Hemp, Hemp Hurray Say Some Fans
TAKE POLL: Would you support cannabis regulation? Said differently, should marijuana production, distribution and consumption be regulated and made legal? Some Missouri citizens think so and are trying to get it on the Nov. 6 ballot.
Outside of every Missouri library on Wednesday may be a representative of Show-Me Cannabis Regulation (SMCR) for the organization's Spring Into Action event. Convincing registered voters to sign a petition to regulate cannabis, also called marijuana, will be the goal of 1,200 association volunteers. They need 150,000 signatures by May to get the measure on the Nov. 6 ballot.
Recruiter Justin Barks was outside the Eureka Hills Branch Library Tuesday, explaining to citizens the benefits of regulating marijuana.
"We'd like to see the cannabis industry in Missouri regulated, taxed and made legal for those 21 years and older," Barks said. "It's a drug. It's a house plant. God made the seed. If one cancer patient could be helped with cannabis, then it's worth it to me."
Barks said he and other SMCR petition collectors believe prohibiting marijuana from 70 years ago is not working, and that it represents a failed policy. "It would be better to have laws in place so 10 year olds couldn't buy cannabis. And a better, open system also would be good so that people would know what they are actually buying."
Editor's Note: Cannabis is the proper term for the plant genus, which falls in the category of psychoactive drugs that exhibit either stimulant, depressant or hallucinogenic properties.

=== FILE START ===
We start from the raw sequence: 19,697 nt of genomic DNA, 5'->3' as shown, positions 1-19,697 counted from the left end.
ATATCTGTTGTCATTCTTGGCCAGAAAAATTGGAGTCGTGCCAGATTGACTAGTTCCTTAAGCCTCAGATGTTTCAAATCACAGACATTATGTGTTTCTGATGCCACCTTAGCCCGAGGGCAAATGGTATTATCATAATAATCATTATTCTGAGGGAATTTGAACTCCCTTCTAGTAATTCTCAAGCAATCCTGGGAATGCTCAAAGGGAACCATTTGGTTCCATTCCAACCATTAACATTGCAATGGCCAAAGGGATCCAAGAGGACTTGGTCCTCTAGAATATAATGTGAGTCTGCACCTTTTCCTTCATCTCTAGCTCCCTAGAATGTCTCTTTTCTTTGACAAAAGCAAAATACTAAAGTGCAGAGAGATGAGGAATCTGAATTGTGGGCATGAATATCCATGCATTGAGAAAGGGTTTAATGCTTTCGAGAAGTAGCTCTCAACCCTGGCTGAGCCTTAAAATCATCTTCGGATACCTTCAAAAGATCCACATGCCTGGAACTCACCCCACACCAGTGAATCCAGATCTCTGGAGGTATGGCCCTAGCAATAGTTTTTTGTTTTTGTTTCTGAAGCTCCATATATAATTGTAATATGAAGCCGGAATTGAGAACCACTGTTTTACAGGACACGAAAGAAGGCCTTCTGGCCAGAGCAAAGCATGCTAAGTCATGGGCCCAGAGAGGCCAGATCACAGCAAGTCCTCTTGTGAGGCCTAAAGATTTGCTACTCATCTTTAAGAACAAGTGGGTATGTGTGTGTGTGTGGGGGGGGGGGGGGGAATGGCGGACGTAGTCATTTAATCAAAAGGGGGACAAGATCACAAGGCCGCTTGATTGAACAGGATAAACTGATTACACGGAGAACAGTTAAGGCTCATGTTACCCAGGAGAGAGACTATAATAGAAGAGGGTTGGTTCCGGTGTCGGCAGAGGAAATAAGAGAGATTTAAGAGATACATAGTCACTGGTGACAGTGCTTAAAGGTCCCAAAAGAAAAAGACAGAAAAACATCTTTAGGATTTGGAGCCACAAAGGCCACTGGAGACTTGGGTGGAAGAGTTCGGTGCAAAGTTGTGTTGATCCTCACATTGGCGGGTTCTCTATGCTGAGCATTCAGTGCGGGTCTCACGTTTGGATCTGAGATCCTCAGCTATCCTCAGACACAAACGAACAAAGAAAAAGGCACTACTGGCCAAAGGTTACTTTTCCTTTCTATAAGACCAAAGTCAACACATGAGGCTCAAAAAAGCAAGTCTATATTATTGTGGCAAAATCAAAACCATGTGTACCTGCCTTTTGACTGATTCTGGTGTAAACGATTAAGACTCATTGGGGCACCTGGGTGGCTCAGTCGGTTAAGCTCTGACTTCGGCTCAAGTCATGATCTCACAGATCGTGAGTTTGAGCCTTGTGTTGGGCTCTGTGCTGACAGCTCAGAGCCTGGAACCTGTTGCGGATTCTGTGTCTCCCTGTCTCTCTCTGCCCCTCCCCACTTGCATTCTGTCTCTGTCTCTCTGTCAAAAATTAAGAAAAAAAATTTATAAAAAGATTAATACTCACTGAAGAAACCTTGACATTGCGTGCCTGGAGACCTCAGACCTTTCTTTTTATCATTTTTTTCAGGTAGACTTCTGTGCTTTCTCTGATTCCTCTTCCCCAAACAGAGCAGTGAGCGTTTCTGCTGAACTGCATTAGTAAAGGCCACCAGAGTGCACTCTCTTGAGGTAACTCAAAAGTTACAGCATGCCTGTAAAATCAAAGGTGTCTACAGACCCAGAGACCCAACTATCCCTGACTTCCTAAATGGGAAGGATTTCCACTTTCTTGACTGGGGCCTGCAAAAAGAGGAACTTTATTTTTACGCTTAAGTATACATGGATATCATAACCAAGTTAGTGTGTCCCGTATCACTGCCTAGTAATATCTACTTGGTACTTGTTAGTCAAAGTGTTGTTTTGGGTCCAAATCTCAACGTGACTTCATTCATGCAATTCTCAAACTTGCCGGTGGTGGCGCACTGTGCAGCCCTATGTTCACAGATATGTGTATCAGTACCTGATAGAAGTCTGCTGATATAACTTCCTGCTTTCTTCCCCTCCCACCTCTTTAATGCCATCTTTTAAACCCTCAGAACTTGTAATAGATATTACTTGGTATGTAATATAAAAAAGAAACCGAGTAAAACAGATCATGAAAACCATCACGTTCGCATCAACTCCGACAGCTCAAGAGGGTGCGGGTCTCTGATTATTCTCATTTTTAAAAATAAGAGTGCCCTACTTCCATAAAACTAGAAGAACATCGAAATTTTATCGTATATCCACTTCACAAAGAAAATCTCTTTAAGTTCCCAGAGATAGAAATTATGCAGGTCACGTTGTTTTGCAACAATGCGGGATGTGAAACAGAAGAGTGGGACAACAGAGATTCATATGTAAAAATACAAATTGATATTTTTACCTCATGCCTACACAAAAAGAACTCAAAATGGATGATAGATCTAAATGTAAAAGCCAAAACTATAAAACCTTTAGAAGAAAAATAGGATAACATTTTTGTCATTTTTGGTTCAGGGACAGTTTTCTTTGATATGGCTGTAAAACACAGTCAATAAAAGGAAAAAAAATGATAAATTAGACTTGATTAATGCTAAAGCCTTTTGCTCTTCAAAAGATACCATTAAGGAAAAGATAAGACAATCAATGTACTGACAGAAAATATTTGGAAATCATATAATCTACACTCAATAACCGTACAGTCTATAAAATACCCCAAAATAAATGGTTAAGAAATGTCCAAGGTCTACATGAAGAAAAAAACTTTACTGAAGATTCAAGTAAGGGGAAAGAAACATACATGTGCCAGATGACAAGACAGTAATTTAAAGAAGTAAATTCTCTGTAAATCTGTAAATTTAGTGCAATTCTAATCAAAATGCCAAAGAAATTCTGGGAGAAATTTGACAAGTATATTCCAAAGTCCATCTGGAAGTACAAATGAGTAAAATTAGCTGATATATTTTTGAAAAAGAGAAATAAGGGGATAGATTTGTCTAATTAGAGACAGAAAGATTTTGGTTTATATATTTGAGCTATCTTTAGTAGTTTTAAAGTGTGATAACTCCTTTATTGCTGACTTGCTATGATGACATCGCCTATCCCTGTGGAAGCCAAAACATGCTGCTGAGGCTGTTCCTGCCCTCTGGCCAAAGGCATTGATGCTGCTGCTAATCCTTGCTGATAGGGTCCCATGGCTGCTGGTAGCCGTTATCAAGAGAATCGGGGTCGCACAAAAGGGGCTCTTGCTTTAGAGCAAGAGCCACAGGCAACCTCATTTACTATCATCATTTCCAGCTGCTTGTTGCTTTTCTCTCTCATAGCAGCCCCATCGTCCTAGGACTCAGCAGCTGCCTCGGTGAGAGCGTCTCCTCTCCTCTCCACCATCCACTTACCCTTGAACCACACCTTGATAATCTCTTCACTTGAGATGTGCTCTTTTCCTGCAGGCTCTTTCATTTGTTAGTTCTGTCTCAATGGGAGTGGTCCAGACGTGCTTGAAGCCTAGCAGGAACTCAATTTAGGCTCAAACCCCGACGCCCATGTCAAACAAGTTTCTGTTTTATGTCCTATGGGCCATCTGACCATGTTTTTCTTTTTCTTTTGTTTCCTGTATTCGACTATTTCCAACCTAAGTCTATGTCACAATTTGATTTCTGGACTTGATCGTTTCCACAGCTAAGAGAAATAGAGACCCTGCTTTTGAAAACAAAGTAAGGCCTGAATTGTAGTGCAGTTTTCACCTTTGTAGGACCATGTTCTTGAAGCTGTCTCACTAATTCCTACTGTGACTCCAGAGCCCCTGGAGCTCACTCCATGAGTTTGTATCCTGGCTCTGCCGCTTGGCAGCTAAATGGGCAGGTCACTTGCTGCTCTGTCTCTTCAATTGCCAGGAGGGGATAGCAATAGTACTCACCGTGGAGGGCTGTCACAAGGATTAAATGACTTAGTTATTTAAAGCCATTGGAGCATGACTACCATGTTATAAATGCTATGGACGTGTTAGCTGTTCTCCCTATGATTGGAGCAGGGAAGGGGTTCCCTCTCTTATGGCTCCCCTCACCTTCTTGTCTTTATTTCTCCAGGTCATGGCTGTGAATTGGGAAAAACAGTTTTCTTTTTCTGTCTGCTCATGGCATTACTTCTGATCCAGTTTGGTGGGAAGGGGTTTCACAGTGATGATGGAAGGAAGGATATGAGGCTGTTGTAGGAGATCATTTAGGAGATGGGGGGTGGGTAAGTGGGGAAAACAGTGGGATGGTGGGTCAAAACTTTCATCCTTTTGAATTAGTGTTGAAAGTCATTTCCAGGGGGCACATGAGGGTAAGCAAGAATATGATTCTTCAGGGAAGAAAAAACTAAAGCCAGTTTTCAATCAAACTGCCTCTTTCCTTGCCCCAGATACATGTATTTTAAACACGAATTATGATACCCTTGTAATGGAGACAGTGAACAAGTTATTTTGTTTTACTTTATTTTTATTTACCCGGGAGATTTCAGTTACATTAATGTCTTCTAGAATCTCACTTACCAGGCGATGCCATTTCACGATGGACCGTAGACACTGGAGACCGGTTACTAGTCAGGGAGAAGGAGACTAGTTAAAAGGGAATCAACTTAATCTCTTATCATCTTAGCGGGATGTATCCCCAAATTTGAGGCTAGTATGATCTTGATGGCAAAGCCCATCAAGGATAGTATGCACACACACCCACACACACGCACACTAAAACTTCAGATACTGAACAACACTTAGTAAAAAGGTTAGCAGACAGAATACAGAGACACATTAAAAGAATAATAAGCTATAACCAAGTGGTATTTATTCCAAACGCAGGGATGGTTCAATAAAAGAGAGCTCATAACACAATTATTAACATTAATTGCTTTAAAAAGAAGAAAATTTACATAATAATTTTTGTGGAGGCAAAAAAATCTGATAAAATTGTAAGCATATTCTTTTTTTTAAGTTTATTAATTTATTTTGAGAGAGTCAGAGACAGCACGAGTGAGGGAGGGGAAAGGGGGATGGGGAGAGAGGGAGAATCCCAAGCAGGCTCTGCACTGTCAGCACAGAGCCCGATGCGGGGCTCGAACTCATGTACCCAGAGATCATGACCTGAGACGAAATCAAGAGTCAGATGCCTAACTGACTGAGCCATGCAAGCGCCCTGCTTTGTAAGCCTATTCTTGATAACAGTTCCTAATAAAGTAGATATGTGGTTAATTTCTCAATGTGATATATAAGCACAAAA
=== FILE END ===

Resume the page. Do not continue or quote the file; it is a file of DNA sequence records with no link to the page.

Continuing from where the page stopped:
Cannabis has been deemed Missouri's No. 4 crop. But the underground market and agricultural hemp uses can't always be discussed, given the current legal circumstances. Agricultural hemp has a different composition, and can be used as a food and paper source.
Before cannabis was made illegal in 1937, Missouri was one of the top hemp-producing states in the country, according to the Show-Me Cannabis Regulation website.
Barks said even a 1942 government-produced film, “Hemp for Victory” touted Missouri as an ideal place for its production. He said the film was circulated to promote cannabis farming as part of the war effort due to hemp’s value as an industrial crop.
"If we legalize cannabis, Missouri could corner that market. Right now, we can't use hemp, which is a $400 million import market each year for the U.S.," he said.
An interesting tidbit on the organization's website reflects the plant's application.
Cannabis is known to have been grown in China at least 6,500 years ago for household purposes, such as cloth, paper, oil for food and industry, and for medicine. U.S. founding fathers George Washington and Thomas Jefferson were both large producers of industrial cannabis, and Benjamin Franklin owned a mill that made hemp paper.
The organization's materials state that in 2009, more than $300 million flowed out of the United States to meet consumer demands of a booming global agricultural hemp industry, with the majority of that money going to China.
Barks said as of a couple weeks ago, SMCR had 20,000-plus petition signatures, but with so many efforts under way across the state, it was not yet known what the accurate count is. The organization is headquartered from Kansas City, but its secretary is St. Louis resident John Payne, who works as a research assistant at the Show-Me Institute.
The group's website states nearly 30 million Americans last year met their consumer demand of cannibis from a federally illegal market, emphasizing it would be preferable and prudent to have accountability and oversight of such a market.
Watch a video overview that accompanies this article of SMCR's full spectrum of initative considerations.